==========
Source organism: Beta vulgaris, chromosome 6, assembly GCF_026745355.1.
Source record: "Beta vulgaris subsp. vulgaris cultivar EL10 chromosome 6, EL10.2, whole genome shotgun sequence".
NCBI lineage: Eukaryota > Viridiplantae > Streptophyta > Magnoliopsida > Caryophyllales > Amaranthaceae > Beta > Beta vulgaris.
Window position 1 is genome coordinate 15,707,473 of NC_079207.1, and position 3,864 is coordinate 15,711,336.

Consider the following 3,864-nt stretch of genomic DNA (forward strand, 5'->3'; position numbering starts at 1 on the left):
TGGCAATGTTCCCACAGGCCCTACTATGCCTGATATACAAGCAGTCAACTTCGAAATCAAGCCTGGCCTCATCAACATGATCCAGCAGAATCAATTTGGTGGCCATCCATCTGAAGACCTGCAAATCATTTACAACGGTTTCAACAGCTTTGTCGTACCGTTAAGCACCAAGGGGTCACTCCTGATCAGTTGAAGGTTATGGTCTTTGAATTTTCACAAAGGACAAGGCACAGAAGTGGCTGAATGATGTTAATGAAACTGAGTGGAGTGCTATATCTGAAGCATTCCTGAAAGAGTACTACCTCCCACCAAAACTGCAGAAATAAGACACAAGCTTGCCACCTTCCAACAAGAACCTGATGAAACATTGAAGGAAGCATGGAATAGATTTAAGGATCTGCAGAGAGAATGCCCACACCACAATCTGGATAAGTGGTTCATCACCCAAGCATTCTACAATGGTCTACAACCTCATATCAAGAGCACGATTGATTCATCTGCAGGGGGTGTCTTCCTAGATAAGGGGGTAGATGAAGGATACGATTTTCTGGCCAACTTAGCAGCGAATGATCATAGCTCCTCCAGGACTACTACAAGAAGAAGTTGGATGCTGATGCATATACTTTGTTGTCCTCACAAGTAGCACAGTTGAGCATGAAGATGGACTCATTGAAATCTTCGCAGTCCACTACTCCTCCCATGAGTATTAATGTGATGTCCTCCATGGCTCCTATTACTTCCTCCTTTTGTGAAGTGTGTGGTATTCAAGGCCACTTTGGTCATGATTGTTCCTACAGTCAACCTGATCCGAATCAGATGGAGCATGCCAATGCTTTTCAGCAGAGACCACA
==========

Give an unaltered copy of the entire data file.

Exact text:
Source organism: Beta vulgaris, chromosome 6, assembly GCF_026745355.1.
Source record: "Beta vulgaris subsp. vulgaris cultivar EL10 chromosome 6, EL10.2, whole genome shotgun sequence".
NCBI lineage: Eukaryota > Viridiplantae > Streptophyta > Magnoliopsida > Caryophyllales > Amaranthaceae > Beta > Beta vulgaris.
Window position 1 is genome coordinate 15,707,473 of NC_079207.1, and position 3,864 is coordinate 15,711,336.

Consider the following 3,864-nt stretch of genomic DNA (forward strand, 5'->3'; position numbering starts at 1 on the left):
TGGCAATGTTCCCACAGGCCCTACTATGCCTGATATACAAGCAGTCAACTTCGAAATCAAGCCTGGCCTCATCAACATGATCCAGCAGAATCAATTTGGTGGCCATCCATCTGAAGACCTGCAAATCATTTACAACGGTTTCAACAGCTTTGTCGTACCGTTAAGCACCAAGGGGTCACTCCTGATCAGTTGAAGGTTATGGTCTTTGAATTTTCACAAAGGACAAGGCACAGAAGTGGCTGAATGATGTTAATGAAACTGAGTGGAGTGCTATATCTGAAGCATTCCTGAAAGAGTACTACCTCCCACCAAAACTGCAGAAATAAGACACAAGCTTGCCACCTTCCAACAAGAACCTGATGAAACATTGAAGGAAGCATGGAATAGATTTAAGGATCTGCAGAGAGAATGCCCACACCACAATCTGGATAAGTGGTTCATCACCCAAGCATTCTACAATGGTCTACAACCTCATATCAAGAGCACGATTGATTCATCTGCAGGGGGTGTCTTCCTAGATAAGGGGGTAGATGAAGGATACGATTTTCTGGCCAACTTAGCAGCGAATGATCATAGCTCCTCCAGGACTACTACAAGAAGAAGTTGGATGCTGATGCATATACTTTGTTGTCCTCACAAGTAGCACAGTTGAGCATGAAGATGGACTCATTGAAATCTTCGCAGTCCACTACTCCTCCCATGAGTATTAATGTGATGTCCTCCATGGCTCCTATTACTTCCTCCTTTTGTGAAGTGTGTGGTATTCAAGGCCACTTTGGTCATGATTGTTCCTACAGTCAACCTGATCCGAATCAGATGGAGCATGCCAATGCTTTTCAGCAGAGACCACA